I'm not sure on the molting. There do seem to be a lot of feathers around the coop, and some of them seem to be growing new feathers on the neck and saddle. Is this indicative of molting?
     
  4. Nutcase

    Nutcase Chillin' With My Peeps

    1,440
    105
    198
    Dec 2, 2012
    Australia
    My Coop
    Sounds like the late stages of moulting. As for the feathers in the coop, maybe have they been fighting and/or picking on each other?
     
  5. elsimonito

    elsimonito New Egg

    4
    0
    7
    Sep 19, 2013
    I'm unsure about this being molting vs. growing new to replace lost due to pecking, mating, etc. Several of my hens have had bare backs for nearly a year, I think due to my rooster being quite aggressive in his "rooster" duties. With the toms around, he seems to have backed off, and I've not seen any fighting between the chickens. They are all quite keen on getting out of the way of the turkeys though, hence why I've separated them.
     
  6. elsimonito

    elsimonito New Egg

    4
    0
    7
    Sep 19, 2013
    Is there a possibility that I've got a flock of egg eaters? I thought that perhaps the turkeys were eating the eggs, but now that they are separated, still no eggs.
     
  7. Nutcase

    Nutcase Chillin' With My Peeps

    1,440
    105
    198
    Dec 2, 2012
    Australia
    My Coop
    You could always check for egg eating by seeing if the nesting box hay is wet with yolk and shells. The turkeys would have put pressure on the chickens and stressed them out so maybe they are just getting into a new routine.
     
  8. chickengeorgeto

    chickengeorgeto Overrun With Chickens

    5,221
    800
    291
    Dec 25, 2012
    Your hens are molting. Egg laying and molting are both seasonal. Unfortunately egg laying doesn't go hand in hand with molting. Egg laying season is early winter when the days start getting longer to late summer or early fall. Molting season is from early summer (when the daylight hours starts declining) stretching into early winter. All strains of chickens are different in this respect but don't look for much improvement in the egg production department before the new year. Do remember however that as hens age that they lay fewer and fewer eggs until eventually a very old hen may only lay 4-6 eggs a year. Chickens are fun and amazing critters if we will only allow them to be chickens.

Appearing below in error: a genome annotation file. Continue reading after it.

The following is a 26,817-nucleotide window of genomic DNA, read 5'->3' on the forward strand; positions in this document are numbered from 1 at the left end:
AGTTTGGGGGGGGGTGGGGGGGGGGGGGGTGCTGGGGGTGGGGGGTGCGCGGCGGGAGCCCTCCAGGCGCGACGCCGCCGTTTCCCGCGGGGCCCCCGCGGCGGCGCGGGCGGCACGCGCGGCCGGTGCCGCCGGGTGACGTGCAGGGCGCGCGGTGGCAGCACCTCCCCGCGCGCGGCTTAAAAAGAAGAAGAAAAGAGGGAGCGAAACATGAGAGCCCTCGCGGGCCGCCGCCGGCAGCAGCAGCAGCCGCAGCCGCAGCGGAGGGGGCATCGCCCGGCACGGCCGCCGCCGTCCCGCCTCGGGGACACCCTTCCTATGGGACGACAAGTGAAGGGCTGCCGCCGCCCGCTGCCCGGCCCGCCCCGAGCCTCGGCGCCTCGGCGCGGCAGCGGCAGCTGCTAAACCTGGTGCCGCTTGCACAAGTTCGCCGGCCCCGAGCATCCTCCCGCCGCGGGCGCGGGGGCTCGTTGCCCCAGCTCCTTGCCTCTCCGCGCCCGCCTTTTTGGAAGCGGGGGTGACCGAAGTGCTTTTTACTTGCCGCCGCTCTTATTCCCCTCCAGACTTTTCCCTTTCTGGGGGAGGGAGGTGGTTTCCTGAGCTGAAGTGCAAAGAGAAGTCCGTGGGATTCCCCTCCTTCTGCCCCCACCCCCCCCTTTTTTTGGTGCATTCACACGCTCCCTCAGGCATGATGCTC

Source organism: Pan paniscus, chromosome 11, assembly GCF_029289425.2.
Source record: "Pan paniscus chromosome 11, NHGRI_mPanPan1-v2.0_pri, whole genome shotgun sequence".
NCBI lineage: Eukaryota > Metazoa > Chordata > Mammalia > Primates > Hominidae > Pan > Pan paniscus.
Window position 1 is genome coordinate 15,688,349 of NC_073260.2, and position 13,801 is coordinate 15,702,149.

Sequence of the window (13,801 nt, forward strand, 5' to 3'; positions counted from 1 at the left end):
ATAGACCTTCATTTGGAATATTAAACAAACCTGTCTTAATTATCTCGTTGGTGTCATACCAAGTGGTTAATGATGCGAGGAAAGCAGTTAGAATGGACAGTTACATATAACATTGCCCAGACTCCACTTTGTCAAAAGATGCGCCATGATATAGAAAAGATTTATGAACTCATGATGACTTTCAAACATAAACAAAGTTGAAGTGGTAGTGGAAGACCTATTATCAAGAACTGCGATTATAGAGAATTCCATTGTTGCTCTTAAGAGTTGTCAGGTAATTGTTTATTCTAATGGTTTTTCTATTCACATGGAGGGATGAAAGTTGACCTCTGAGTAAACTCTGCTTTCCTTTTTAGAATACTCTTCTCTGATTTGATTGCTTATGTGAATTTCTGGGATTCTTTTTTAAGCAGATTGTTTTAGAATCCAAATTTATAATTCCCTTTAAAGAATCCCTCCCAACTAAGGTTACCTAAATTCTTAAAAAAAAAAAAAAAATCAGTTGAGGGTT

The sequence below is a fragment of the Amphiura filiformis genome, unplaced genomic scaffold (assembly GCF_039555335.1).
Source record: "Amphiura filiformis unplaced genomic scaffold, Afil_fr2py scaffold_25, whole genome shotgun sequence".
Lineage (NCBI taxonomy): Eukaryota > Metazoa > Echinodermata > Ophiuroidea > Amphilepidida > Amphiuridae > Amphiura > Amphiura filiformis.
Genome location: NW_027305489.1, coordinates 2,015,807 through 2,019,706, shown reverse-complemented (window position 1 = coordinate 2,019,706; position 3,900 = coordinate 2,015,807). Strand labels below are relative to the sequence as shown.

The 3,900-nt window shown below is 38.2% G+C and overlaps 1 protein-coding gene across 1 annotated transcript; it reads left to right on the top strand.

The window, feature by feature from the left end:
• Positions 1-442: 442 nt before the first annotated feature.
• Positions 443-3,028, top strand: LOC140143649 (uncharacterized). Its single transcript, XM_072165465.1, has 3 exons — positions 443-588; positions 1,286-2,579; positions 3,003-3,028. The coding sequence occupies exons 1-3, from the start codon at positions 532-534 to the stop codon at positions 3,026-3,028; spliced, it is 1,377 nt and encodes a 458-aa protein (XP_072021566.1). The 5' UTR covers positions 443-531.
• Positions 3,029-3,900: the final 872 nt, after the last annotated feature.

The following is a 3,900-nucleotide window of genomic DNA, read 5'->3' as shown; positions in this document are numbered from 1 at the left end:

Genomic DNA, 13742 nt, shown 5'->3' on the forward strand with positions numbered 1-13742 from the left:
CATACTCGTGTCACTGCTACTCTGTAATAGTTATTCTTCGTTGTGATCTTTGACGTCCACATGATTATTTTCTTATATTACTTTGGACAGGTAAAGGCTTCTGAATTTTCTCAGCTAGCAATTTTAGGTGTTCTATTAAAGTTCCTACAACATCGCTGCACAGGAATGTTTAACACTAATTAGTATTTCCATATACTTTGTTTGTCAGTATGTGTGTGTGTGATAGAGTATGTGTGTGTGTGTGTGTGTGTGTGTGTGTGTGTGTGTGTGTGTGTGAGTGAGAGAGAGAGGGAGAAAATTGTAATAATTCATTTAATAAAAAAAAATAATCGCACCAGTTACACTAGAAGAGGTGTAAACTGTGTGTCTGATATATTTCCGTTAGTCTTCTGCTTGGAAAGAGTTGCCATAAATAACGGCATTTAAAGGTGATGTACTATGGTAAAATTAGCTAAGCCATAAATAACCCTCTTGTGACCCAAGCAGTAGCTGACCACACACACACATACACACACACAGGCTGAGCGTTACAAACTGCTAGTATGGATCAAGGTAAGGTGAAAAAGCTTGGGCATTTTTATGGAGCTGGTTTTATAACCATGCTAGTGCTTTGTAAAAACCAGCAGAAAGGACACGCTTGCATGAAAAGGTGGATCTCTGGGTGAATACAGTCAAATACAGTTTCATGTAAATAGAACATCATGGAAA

Really add the protein to their daily ration now to help them grow strong new feathers, and worm them and check and treat them now for mites and lice as needed. Don't worry about having to toss eggs, you can't miss what you don't have. Make sure that your hens enjoy at least 14 hours of continuous natural and or artificial light each day, at least until Easter. This will help tremendously. Finally, you should begin thinking about getting some new pullets. An 18 month old hen who started to lay at 6 months is going on her 3rd laying season. LOL, Some new pullets for your old hens to bully and boss around next summer would be nice. [​IMG]Don't you think that the the old guard has earned the privilege?

    If egg production is your main goal then look into getting some plain vanilla white leghorn pullets. As mature hens they should lay at least 300 eggs per year per hen. When doing work years ago for a flock improvement project I documented a few white leghorns who laid one perfect large egg every day for a year or 365 eggs per year. Because white leghorns have had all desire to sit on eggs or brood chicks bred completely out of them it is best to buy pre-sexed white leghorn chicks if you want them for replacement hens. Oh, don't forget the fowl pox vaccine.
     
    1 person likes this.

BackYard Chickens is proudly sponsored by